If you want to know one of the glaring difficulties and obstacles in much of voice instruction in the world, well, these paragraphs offer a white-hot slice through the current paradigms of the “the celebrated diva/divo as voice teacher”. Just because an opera diva has sung all over the world doesn’t mean that she can teach beginners or students with technical problems.
Sailors often know how to tie knots, and can tell when others are tying knots incorrectly, but they often can’t explain why they are tying them in that way or show someone else how to tie them.
From Theodore Dimon’s book “The Elements of Skill”:
The faulty assumption that it is the teacher’s job to convey positive know-how is compounded by the fact that most teachers of performing skills are deemed qualified to teach precisely because of their performing ability. They naturally assume that their students will be able to learn as they did – by following positive instructions on what to “do”. “Get the racket back,” the teacher exhorts his student as he continually hits the ball to him. “Step into the ball! Drop your shoulder!” he repeats ad infinitum.
But the premise on which this approach is based is fatally flawed. Like many professionals, the teacher may have been naturally gifted. This means that many of the predisposing habits necessary to his skill were intact, making it reasonably easy for him to learn and to implement his teacher’s instructions. But he cannot automatically assume that his own students will possess these predisposing characteristics; in fact, they may have harmful tendencies that he did not have. Instructions that were helpful to the teacher in his own learning simply don’t work for his students.
Let’s say, for example, that a voice teacher instructs his new student, who is having trouble producing a strong and supported tone, to “support from the abdomen.” Obviously the goal in such a situation is to help the student achieve a better vocal support by increasing the involvement of the abdominal muscles. But in many cases the teacher has based his assessment of the value of such an instruction on the condition of accomplished singers, including himself. For example, the teacher may have possessed in himself the proper freedom in the ribs and back which would make such an instruction successful. His student, however, may be slumped and too rigid in the ribs, and so the same instruction may be completely wrong for him and therefore of no benefit. Again, the teacher’s instructions are based on the faulty premise that the student is in a position to benefit from his suggestions when in fact the student is positively blocked by his own habits.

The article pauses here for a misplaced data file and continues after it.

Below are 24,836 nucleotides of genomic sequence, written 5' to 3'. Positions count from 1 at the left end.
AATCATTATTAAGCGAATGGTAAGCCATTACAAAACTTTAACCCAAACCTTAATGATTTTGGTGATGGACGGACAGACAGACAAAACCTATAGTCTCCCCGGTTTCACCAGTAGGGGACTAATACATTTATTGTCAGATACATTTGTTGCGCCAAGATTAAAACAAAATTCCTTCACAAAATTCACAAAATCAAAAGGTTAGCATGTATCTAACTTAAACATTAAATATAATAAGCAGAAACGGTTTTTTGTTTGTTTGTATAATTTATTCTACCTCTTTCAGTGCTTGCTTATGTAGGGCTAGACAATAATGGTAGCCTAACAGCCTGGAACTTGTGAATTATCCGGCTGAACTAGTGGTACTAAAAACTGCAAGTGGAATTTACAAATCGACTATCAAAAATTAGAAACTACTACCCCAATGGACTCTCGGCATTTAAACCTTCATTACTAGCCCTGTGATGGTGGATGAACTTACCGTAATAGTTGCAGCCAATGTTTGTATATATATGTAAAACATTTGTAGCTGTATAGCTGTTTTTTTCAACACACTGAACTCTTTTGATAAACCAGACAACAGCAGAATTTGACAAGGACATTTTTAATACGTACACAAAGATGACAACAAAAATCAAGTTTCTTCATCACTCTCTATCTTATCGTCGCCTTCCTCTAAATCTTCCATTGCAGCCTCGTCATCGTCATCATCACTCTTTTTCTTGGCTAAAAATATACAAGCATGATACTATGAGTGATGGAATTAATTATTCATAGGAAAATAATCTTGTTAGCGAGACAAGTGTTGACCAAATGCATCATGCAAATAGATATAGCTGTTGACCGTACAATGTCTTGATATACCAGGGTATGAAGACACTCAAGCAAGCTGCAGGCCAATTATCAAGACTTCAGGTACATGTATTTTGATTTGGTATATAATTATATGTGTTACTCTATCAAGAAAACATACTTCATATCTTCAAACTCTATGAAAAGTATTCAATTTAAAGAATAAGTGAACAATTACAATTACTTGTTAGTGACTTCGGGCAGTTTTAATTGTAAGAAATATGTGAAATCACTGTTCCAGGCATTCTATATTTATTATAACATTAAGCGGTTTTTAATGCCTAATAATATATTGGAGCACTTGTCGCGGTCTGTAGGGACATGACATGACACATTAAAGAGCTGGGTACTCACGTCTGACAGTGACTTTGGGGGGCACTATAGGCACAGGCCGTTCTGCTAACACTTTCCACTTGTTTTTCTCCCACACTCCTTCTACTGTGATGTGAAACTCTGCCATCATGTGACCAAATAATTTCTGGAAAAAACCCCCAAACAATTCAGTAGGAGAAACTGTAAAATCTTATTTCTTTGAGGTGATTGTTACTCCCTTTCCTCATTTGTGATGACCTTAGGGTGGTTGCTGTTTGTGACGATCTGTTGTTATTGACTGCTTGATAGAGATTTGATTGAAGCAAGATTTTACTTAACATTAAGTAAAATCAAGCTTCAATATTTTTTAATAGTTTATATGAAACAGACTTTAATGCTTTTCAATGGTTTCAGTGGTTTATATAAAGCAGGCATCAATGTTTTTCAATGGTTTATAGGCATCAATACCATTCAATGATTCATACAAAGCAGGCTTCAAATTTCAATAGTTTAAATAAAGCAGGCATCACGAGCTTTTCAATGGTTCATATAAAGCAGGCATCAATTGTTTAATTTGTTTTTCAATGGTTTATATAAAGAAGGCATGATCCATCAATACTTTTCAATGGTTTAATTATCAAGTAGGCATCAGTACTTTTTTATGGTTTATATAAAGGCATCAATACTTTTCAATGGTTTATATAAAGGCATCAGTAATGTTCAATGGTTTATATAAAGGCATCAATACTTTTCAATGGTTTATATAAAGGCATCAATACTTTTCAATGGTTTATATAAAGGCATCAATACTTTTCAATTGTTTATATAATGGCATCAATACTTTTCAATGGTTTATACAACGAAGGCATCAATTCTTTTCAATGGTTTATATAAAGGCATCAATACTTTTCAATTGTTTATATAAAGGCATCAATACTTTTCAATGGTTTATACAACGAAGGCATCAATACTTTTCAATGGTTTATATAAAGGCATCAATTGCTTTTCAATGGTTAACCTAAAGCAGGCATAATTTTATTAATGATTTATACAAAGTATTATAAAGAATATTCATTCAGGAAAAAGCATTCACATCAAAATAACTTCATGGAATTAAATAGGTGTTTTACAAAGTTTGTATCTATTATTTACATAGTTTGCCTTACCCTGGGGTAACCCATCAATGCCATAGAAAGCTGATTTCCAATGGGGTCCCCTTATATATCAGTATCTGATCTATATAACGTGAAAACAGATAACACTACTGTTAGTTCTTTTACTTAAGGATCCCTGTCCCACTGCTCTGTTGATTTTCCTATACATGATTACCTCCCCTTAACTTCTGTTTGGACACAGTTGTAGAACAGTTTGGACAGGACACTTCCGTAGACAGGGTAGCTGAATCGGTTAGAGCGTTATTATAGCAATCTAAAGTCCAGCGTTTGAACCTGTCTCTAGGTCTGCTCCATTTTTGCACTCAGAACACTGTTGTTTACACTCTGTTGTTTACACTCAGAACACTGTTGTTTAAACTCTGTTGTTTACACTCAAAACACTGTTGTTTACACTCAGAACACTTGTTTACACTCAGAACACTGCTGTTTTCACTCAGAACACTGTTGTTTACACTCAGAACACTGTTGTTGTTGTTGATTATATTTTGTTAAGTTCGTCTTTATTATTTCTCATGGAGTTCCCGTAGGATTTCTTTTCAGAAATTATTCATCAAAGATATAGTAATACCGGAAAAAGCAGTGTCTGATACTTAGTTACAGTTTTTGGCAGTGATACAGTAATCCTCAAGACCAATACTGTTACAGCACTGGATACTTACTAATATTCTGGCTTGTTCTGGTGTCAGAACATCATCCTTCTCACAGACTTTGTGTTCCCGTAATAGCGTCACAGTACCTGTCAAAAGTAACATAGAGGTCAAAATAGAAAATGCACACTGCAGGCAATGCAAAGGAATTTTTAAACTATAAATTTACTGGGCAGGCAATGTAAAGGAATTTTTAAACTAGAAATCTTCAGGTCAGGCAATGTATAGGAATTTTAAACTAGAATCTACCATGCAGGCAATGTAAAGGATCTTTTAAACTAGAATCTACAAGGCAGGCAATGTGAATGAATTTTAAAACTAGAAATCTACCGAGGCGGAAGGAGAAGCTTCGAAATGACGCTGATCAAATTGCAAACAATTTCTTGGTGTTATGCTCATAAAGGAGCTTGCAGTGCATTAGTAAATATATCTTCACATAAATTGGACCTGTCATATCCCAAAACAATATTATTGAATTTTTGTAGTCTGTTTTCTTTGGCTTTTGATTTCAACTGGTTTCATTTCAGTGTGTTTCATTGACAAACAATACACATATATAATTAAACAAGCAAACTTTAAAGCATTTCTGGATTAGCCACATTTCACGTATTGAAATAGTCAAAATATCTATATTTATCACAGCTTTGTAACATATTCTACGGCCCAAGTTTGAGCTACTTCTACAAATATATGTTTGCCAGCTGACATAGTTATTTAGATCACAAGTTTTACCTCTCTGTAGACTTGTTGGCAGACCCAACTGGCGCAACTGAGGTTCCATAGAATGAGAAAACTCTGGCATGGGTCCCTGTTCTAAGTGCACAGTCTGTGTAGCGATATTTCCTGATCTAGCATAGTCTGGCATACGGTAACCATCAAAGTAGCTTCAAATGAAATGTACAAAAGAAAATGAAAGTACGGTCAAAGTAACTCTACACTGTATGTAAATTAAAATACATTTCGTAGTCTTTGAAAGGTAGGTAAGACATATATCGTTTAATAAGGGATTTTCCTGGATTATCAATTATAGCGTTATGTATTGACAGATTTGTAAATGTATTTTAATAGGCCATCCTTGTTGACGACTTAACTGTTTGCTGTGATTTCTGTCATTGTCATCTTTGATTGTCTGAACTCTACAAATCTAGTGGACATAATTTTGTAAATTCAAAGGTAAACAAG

In all likelihood, the teacher is unaware of the conditions that must be present in the student to ensure success. He is also likely unaware of the importance of preexisting habit, precisely because he never needed to consider it. This explains why, when he undertakes to teach someone, he will believe that the only factors to be taken into account are the ones that appear to be most immediately involved in learning the specific skill in question. When his student fails, he will have no idea why and will assume that the difficulty lies in his student’s inability to implement his instructions properly. Nor does he realize that, if the student’s predisposing condition is harmful, asking him to do anything is bound to invoke precisely those habits that will interfere and guarantee failure. Unfortunately, failure is too often what results.
This explains why even the most brilliant and talented singer, when asked what makes great singing, can be completely mistaken in analyzing his own actions and unable to teach others. In fact, it is often the most natural and gifted performers who make the worst teachers, precisely because they never had to consider the various obstacles that stand in the way of the average learner. Possessing talent does not guarantee a knowledge of what is responsible for that talent. If the performer’s physical condition deteriorates, or if he acquires the wrong habits with time, he will be no more able to correct his own habits, of which he is very likely unaware, than to correct those of others. The cases of such losses of skill are legion, and need hardly be cited.
Of course, teachers do recognize in some cases that the problem is in something that the student is doing, as did the voice teacher in the above example. But knowing that something is wrong and knowing what is wrong are two different things…A working knowledge not just of specific habits but of the muscular system and how it functions as a whole is necessary for reasoning out how the learner can successfully overcome his difficulties.”